Notification to individuals is not required when:

– the controller has applied appropriate technical and organisational measures to protect personal data prior to the breach (such as state-of-art encryption);
– immediately following a breach, the controller has taken steps to ensure that the high risk posed to individuals’ rights and freedoms is no longer likely to materialise;
– it would involve disproportionate effort to contact individuals.

  • How to assess risk and high risk?

The controller should not only seek to contain the incident but also to assess the risk resulting from it. In fact, notification of a breach to the supervisory authority is required when there is a likely risk to the rights and freedoms of the individuals. Communication of a breach to the individual is only triggered when it is likely to result in a high risk to their rights and freedom of the individuals.

When assessing the risk, WP29 suggests taking into consideration the following factors: the type of breach, the nature, sensitivity, and volume of personal data, the ease of identification of individuals, the severity of consequences for individuals, the special characteristics of the individual and the data controller and the number of affected individuals.

  • Accountability and record keeping

The controller must maintain documentation of all the breaches that occur regardless of whether they are required to notify or not, also in order to demonstrate its compliance with the provisions of the GDPR.

For this purpose, an internal register of breaches should be kept that records all details concerning the breach (such as its causes, what took place and the personal data affected) as well as the effects and consequences of the breach and the remedial action taken by the controller.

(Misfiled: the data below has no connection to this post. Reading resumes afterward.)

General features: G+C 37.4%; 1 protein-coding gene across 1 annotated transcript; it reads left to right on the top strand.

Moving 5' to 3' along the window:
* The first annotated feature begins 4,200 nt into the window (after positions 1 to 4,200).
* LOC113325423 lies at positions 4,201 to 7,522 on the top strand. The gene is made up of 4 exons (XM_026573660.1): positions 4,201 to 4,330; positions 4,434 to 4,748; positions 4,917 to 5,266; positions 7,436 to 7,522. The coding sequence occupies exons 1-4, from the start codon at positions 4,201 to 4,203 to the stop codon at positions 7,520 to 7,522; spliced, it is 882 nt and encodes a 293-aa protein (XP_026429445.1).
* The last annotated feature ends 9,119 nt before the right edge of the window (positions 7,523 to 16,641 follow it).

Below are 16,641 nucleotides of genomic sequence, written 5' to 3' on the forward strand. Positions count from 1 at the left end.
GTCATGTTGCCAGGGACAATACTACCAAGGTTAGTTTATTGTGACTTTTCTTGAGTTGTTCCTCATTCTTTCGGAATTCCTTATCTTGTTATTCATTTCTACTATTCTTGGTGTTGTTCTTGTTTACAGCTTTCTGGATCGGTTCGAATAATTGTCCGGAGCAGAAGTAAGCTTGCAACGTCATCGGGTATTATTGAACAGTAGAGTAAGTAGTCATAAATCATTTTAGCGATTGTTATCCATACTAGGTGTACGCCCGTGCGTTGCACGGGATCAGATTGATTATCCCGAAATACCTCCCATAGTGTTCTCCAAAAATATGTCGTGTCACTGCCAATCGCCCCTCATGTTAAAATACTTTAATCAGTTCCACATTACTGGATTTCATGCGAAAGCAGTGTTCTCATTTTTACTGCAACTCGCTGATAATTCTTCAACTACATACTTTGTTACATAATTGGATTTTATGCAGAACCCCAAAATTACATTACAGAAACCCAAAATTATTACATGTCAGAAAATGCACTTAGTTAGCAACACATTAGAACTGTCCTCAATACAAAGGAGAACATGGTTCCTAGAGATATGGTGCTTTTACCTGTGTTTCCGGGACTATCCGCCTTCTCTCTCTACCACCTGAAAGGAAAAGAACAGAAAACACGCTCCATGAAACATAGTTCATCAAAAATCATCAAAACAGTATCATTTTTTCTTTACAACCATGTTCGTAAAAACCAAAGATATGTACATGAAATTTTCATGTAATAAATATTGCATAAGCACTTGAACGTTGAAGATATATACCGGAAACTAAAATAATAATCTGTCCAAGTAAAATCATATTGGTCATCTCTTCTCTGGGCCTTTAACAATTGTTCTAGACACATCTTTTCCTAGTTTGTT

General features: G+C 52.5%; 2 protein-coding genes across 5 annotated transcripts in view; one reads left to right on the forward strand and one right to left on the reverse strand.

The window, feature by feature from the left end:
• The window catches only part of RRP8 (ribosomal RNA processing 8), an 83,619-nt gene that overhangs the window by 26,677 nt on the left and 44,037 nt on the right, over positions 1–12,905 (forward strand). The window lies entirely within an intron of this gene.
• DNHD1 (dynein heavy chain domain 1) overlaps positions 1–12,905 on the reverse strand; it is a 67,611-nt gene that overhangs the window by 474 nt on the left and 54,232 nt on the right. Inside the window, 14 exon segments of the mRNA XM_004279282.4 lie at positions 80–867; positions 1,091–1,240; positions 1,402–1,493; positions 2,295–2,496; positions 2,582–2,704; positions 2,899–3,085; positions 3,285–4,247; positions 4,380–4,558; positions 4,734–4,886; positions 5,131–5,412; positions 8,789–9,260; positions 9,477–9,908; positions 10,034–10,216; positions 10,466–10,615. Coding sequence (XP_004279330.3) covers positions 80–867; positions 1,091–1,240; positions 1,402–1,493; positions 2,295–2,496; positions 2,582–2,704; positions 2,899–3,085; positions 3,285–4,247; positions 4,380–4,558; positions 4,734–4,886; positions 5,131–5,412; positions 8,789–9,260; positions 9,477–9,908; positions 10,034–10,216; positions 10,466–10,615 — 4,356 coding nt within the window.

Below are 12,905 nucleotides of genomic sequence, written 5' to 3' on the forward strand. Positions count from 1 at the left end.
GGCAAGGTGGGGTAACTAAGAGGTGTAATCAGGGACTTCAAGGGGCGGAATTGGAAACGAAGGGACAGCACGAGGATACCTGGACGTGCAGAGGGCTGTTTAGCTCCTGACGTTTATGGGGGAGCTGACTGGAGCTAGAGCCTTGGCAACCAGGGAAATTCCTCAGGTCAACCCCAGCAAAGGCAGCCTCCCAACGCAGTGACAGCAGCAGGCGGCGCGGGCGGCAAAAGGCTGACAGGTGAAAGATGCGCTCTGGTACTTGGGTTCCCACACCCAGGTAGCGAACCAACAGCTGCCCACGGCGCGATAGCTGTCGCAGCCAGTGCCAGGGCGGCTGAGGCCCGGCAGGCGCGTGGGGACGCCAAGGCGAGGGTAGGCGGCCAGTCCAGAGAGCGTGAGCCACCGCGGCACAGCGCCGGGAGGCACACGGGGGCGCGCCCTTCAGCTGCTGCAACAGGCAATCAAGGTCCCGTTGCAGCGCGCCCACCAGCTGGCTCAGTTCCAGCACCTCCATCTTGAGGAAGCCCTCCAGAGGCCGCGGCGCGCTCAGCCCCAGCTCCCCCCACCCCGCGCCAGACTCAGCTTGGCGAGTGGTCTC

Practical implications

The Data controllers should:

  • implement appropriate data security policy which aims to enable, where possible, the prevention of a breach and, when it nevertheless occurs, to react to it in a timely manner;
  • detail security measures and mechanisms in incident response plans and/or governance arrangements in order to effectively plan and determine who has operational responsibility within the organisation for managing a breach and how or whether to escalate an incident as appropriate;
  • have arrangements in place with its processors that impose an obligation to promptly notify the controller in the event of a breach;
  • in case of cross-border processing, make an assessment, when drafting its response plan, as to which supervisory authority is the lead supervisory authority that it will need to notify;
  • keep an internal register of personal data breaches.